Quick dryness check: Put your dehydrated vegetables in a mason jar, put a lid on and wait for a day.There should be no condensation on the underside of the lid. It’s also the new normal, according to Seth Godin (whose post I borrowed the Dr. It seems weird begets weird, though, because in the two years my family has been vegan, bit by bit we’ve gone a little nuts-o in our other habits — many of which have nothing to do with veganism. Our 7-Day Kickstart Plan is unique in that it focuses on the highest quality whole foods (including the 7 foods worth eating every day), to make sure you get everything you need on a plant-based diet.And so — since my brain is fried from book writing and moving and NYC-Vegetarian-Food Fest-ing — I figured I’d write a fun post today about the kinky things we do since going vegan. It’s great — lots of counter space, one less big, ugly box in the kitchen, and food that feels better for us (whether it actually is or not, I’m not sure). The combination not only makes the best coffee I’ve ever had; it’s also convenient enough to bring on a plane. It used to be that I could give someone a taste of my morning smoothie, and be met with a surprised, “Hey, this is pretty good! Now our smoothies start with a base of pumpkin seeds (lots of iron), chia seeds, flax seeds, and hemp/rice/pea protein powder, and that’s before the greens get involved. Sort of looks like a bowl of dirt that we put on our food. So then I just started wearing trail shoes around, since they’re grey and look better than Danny Tanner white sneaks. We don’t do the hardcore stuff like making crackers and breads and fancy raw food — honestly, we got it so we could dehydrate fruit for our son to snack on. So far, we’ve done several batches of apples and bananas, but we’re still learning. PS — Victoria Arnstein, wife of Michael (the Fruitarian), stopped by our table at the NYC Vegetarian Food Festival last weekend and told me that in her Vermont 100K win and Michael’s 100-miler win, they ate nothing but dates! It’s fun and it brings us closer to our food, even if it takes a little more time. Buy everything else Amy’s, Annie’s, Bob’s (Red Mill), Tom’s, Bragg, and Bronner’s. I’ve been living by my friend Courtney’s Project 333, pushing closer and closer over time toward owning only 100 personal items. Not because we have any sort of gluten intolerance or even a sensitivity, but because it’s fun to try new stuff. For now, I’m satisfied drinking it, something I didn’t start doing until I got to Asheville, where it’s made locally (like so much else). As for buying spouted things, we usually stick to Ezekiel Bread, most often for almond butter or hummus (but never both! even kale and tofu, which seem so ordinary now, are foods that not too long ago I considered hippie food. All information is intended for your general knowledge only and is not a substitute for medical advice or treatment for specific medical conditions. Occasionally, links on this site pointing to other products are affiliate links, meaning No Meat Athlete LLC earns commissions on sales referred through those particular links.While most call for a dehydrator, there are other options such as oven or air drying.Use these foods to build a food storage inventory that allows you to build the basics of meals that don’t need to be cooked.If you want to be extra sure, you can buy a hygrometer that fits on top of a mason jar like a lid, the Hygrolid.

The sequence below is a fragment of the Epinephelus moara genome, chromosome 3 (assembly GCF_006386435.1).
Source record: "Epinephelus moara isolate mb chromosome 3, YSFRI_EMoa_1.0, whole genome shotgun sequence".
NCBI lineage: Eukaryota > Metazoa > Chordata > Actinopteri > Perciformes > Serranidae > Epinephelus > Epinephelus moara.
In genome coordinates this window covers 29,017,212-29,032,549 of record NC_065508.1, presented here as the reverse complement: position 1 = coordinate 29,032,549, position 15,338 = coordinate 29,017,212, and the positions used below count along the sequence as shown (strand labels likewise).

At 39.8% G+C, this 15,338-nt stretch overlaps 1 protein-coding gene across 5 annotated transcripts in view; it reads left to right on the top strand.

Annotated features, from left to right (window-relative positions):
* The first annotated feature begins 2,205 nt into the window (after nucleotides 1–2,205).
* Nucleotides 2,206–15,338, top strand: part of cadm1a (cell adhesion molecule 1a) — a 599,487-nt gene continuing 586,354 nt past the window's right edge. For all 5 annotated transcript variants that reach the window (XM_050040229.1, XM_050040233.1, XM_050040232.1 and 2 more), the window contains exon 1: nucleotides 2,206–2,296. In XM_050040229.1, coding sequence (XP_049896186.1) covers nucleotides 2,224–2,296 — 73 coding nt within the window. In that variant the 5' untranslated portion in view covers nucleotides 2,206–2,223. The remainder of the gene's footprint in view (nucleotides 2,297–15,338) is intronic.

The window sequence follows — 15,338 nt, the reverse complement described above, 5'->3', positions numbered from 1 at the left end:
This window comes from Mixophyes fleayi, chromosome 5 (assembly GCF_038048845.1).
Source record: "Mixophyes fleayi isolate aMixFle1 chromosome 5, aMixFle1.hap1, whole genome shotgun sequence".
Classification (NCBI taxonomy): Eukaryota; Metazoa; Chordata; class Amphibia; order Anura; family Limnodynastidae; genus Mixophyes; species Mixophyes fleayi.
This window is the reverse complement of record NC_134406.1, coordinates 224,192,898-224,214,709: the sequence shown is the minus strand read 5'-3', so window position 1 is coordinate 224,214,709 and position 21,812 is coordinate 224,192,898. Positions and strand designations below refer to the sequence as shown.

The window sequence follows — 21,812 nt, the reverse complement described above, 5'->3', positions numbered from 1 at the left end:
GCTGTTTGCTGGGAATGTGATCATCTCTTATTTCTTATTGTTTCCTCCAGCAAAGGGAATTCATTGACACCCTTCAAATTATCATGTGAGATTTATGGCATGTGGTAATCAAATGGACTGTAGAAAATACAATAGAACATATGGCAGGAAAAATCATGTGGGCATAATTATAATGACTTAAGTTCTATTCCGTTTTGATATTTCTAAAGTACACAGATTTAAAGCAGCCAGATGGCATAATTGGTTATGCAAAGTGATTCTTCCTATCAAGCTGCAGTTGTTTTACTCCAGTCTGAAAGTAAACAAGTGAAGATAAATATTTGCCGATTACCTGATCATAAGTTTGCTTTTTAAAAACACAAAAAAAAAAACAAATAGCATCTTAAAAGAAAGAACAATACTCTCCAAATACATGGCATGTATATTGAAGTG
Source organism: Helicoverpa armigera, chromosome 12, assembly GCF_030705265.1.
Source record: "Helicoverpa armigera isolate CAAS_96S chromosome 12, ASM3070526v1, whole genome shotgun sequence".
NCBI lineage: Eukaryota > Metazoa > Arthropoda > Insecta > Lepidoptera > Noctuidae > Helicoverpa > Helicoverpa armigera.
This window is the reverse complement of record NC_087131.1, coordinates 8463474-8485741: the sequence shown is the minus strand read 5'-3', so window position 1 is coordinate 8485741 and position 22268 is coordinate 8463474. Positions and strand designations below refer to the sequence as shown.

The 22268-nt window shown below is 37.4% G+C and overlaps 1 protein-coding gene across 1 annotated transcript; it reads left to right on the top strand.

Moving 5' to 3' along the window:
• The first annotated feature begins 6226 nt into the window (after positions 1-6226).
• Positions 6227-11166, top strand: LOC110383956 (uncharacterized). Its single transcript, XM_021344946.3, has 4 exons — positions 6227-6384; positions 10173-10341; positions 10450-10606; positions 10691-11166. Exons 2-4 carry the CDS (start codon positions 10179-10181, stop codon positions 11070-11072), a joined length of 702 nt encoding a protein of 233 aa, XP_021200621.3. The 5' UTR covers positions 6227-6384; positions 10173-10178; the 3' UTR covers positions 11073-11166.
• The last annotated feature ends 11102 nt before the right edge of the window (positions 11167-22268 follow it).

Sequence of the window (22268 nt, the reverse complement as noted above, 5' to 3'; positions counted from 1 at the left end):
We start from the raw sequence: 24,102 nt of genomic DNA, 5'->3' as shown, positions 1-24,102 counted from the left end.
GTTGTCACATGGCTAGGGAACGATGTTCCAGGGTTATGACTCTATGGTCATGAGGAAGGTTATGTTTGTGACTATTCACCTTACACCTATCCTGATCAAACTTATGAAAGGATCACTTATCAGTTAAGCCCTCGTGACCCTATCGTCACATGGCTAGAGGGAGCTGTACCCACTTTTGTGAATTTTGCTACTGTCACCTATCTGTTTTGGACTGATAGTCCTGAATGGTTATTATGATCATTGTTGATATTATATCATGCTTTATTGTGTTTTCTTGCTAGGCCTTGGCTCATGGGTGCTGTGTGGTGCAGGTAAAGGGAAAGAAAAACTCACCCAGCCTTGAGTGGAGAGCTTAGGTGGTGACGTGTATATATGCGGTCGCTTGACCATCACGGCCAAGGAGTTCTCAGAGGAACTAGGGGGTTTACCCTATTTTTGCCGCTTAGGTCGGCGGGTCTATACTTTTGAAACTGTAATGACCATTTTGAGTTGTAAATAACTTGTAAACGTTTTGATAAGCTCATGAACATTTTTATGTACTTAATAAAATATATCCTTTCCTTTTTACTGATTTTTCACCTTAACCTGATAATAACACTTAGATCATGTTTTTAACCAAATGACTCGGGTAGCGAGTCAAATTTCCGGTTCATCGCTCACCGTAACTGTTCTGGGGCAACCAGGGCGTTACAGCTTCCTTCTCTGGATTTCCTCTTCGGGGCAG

In this course you'll learn how to quickly and easily dehydrate your own traditional foods for long-term storage, summer-fresh flavors, good health and freedom from energy dependence whether you’re on the camping trail or in your own kitchen…
This post covers basic instructions for vegetable dehydrating to help you dry vegetables safely at home.
Note: If using solar or air drying, drying times will likely be longer than those specified below.
If you see condensation, put them back in the dehydrator.
You might also want to cut any thicker chunks into smaller pieces.
Being weird, I’ve found, is not just fun; it’s addictive. I thought I could never give up my microwave, but it turns out it was a lot like going vegan — I used it less and less over time as it became less appealing, and eventually it was just a matter of making the decision to go all the way. After reading Tim Ferriss’ late last year, I got a hand-crank burr grinder and an Aeropress, and it’s the only way I’ve made coffee since. It’s got a pinkish hue, and we keep it in pinch bowl. I bought a pair of faux-leather shoes from a discount shoe store (they sell them because they’re cheap, not because they’re vegan-friendly), but I hated them. They’re small and packed with quick-digesting carbohydrate (just like energy gels), only they’re whole foods and completely natural. Get fresh ones instead of dried; they taste way better and they’re kind of like gummies. From nut butter to dried beans to pizza dough (with some buckwheat flour, also weird enough that I wouldn’t serve it to guests), we’ve gone down a road of making an increasing amount of food from whole ingredients instead of buying it in packages. Tofu and avocado make for deliciously creamy cupcake icing and mousse, and black beans, of course, work amazingly well in brownies. But when we moved last year (more on that in a bit), we got rid of so much stuff, and we haven’t gone back. It’d be really weird if we kombucha and had our own SCOBY, like my buddy Jeff Sanders does, but we’re not there yet. But we do it, usually with beans and lentils, because it takes even less effort than cooking them and makes them into something more vegetable than bean. To us, and you, I’m guessing, they’re familiar — tempeh, quinoa, hemp seeds, spelt, tamari, miso … And the best part of it all is that to many of you, so much of this will seem completely normal … Discuss this information with your own physician or healthcare provider to determine what is right for you.